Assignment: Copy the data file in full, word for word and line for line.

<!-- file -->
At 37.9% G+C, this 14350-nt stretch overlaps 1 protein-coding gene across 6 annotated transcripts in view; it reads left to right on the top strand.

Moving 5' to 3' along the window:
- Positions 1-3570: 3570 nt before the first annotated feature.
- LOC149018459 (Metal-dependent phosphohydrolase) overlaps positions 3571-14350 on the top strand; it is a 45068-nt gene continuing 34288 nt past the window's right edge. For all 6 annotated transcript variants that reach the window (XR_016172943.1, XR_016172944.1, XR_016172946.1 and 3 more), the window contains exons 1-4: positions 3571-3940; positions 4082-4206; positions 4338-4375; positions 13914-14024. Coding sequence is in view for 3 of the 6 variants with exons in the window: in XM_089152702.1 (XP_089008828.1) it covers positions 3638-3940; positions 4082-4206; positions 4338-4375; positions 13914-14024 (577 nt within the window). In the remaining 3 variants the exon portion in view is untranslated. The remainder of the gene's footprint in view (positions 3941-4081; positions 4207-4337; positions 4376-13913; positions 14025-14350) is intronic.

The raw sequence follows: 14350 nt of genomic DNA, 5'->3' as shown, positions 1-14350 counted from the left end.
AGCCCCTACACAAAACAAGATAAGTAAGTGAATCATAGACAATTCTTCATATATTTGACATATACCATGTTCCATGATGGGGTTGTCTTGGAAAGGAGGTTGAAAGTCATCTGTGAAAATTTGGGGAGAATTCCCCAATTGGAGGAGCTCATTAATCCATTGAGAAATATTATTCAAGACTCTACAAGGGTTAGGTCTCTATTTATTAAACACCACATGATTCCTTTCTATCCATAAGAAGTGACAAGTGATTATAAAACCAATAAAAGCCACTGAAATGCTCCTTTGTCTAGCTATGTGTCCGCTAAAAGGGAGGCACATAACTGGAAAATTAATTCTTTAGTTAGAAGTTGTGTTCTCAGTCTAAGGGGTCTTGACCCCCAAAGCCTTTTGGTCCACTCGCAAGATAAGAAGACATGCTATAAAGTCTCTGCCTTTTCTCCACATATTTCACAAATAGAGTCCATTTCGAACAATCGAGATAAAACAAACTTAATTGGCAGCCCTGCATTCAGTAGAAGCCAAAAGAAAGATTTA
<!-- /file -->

At 37.9% G+C, this 14350-nt stretch overlaps 1 protein-coding gene across 6 annotated transcripts in view; it reads left to right on the top strand.

Moving 5' to 3' along the window:
- Positions 1-3570: 3570 nt before the first annotated feature.
- LOC149018459 (Metal-dependent phosphohydrolase) overlaps positions 3571-14350 on the top strand; it is a 45068-nt gene continuing 34288 nt past the window's right edge. For all 6 annotated transcript variants that reach the window (XR_016172943.1, XR_016172944.1, XR_016172946.1 and 3 more), the window contains exons 1-4: positions 3571-3940; positions 4082-4206; positions 4338-4375; positions 13914-14024. Coding sequence is in view for 3 of the 6 variants with exons in the window: in XM_089152702.1 (XP_089008828.1) it covers positions 3638-3940; positions 4082-4206; positions 4338-4375; positions 13914-14024 (577 nt within the window). In the remaining 3 variants the exon portion in view is untranslated. The remainder of the gene's footprint in view (positions 3941-4081; positions 4207-4337; positions 4376-13913; positions 14025-14350) is intronic.

The raw sequence follows: 14350 nt of genomic DNA, 5'->3' as shown, positions 1-14350 counted from the left end.
AGCCCCTACACAAAACAAGATAAGTAAGTGAATCATAGACAATTCTTCATATATTTGACATATACCATGTTCCATGATGGGGTTGTCTTGGAAAGGAGGTTGAAAGTCATCTGTGAAAATTTGGGGAGAATTCCCCAATTGGAGGAGCTCATTAATCCATTGAGAAATATTATTCAAGACTCTACAAGGGTTAGGTCTCTATTTATTAAACACCACATGATTCCTTTCTATCCATAAGAAGTGACAAGTGATTATAAAACCAATAAAAGCCACTGAAATGCTCCTTTGTCTAGCTATGTGTCCGCTAAAAGGGAGGCACATAACTGGAAAATTAATTCTTTAGTTAGAAGTTGTGTTCTCAGTCTAAGGGGTCTTGACCCCCAAAGCCTTTTGGTCCACTCGCAAGATAAGAAGACATGCTATAAAGTCTCTGCCTTTTCTCCACATATTTCACAAATAGAGTCCATTTCGAACAATCGAGATAAAACAAACTTAATTGGCAGCCCTGCATTCAGTAGAAGCCAAAAGAAAGATTTA